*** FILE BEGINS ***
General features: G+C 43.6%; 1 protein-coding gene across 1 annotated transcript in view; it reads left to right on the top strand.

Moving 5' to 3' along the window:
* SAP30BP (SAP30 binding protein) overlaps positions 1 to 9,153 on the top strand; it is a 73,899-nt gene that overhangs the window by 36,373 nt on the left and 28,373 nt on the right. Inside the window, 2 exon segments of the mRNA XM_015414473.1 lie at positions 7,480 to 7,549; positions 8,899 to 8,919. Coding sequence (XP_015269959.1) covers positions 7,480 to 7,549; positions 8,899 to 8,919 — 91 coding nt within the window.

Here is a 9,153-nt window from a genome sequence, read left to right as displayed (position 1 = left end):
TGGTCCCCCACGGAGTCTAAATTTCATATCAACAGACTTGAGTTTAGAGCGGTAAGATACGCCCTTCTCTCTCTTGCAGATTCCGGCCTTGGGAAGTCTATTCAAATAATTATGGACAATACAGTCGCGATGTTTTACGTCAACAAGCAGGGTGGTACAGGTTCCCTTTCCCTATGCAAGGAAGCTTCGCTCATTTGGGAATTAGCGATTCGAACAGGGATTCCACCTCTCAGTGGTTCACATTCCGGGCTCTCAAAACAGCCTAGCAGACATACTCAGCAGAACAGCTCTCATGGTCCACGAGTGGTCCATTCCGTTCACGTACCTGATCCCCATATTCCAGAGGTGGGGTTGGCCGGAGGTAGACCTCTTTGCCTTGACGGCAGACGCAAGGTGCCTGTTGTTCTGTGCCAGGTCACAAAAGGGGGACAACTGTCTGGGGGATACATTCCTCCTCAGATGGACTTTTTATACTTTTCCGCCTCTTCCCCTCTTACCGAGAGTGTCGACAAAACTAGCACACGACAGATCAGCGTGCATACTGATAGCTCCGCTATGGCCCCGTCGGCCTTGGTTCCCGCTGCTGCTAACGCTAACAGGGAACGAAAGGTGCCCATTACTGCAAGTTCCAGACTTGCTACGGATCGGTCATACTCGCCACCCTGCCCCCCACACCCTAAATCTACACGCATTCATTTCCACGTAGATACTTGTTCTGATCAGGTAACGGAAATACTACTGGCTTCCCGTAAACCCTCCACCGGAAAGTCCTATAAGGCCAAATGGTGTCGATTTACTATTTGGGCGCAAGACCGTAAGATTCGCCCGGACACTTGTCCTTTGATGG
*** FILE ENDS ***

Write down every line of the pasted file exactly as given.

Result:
General features: G+C 43.6%; 1 protein-coding gene across 1 annotated transcript in view; it reads left to right on the top strand.

Moving 5' to 3' along the window:
* SAP30BP (SAP30 binding protein) overlaps positions 1 to 9,153 on the top strand; it is a 73,899-nt gene that overhangs the window by 36,373 nt on the left and 28,373 nt on the right. Inside the window, 2 exon segments of the mRNA XM_015414473.1 lie at positions 7,480 to 7,549; positions 8,899 to 8,919. Coding sequence (XP_015269959.1) covers positions 7,480 to 7,549; positions 8,899 to 8,919 — 91 coding nt within the window.

Here is a 9,153-nt window from a genome sequence, read left to right as displayed (position 1 = left end):
TGGTCCCCCACGGAGTCTAAATTTCATATCAACAGACTTGAGTTTAGAGCGGTAAGATACGCCCTTCTCTCTCTTGCAGATTCCGGCCTTGGGAAGTCTATTCAAATAATTATGGACAATACAGTCGCGATGTTTTACGTCAACAAGCAGGGTGGTACAGGTTCCCTTTCCCTATGCAAGGAAGCTTCGCTCATTTGGGAATTAGCGATTCGAACAGGGATTCCACCTCTCAGTGGTTCACATTCCGGGCTCTCAAAACAGCCTAGCAGACATACTCAGCAGAACAGCTCTCATGGTCCACGAGTGGTCCATTCCGTTCACGTACCTGATCCCCATATTCCAGAGGTGGGGTTGGCCGGAGGTAGACCTCTTTGCCTTGACGGCAGACGCAAGGTGCCTGTTGTTCTGTGCCAGGTCACAAAAGGGGGACAACTGTCTGGGGGATACATTCCTCCTCAGATGGACTTTTTATACTTTTCCGCCTCTTCCCCTCTTACCGAGAGTGTCGACAAAACTAGCACACGACAGATCAGCGTGCATACTGATAGCTCCGCTATGGCCCCGTCGGCCTTGGTTCCCGCTGCTGCTAACGCTAACAGGGAACGAAAGGTGCCCATTACTGCAAGTTCCAGACTTGCTACGGATCGGTCATACTCGCCACCCTGCCCCCCACACCCTAAATCTACACGCATTCATTTCCACGTAGATACTTGTTCTGATCAGGTAACGGAAATACTACTGGCTTCCCGTAAACCCTCCACCGGAAAGTCCTATAAGGCCAAATGGTGTCGATTTACTATTTGGGCGCAAGACCGTAAGATTCGCCCGGACACTTGTCCTTTGATGG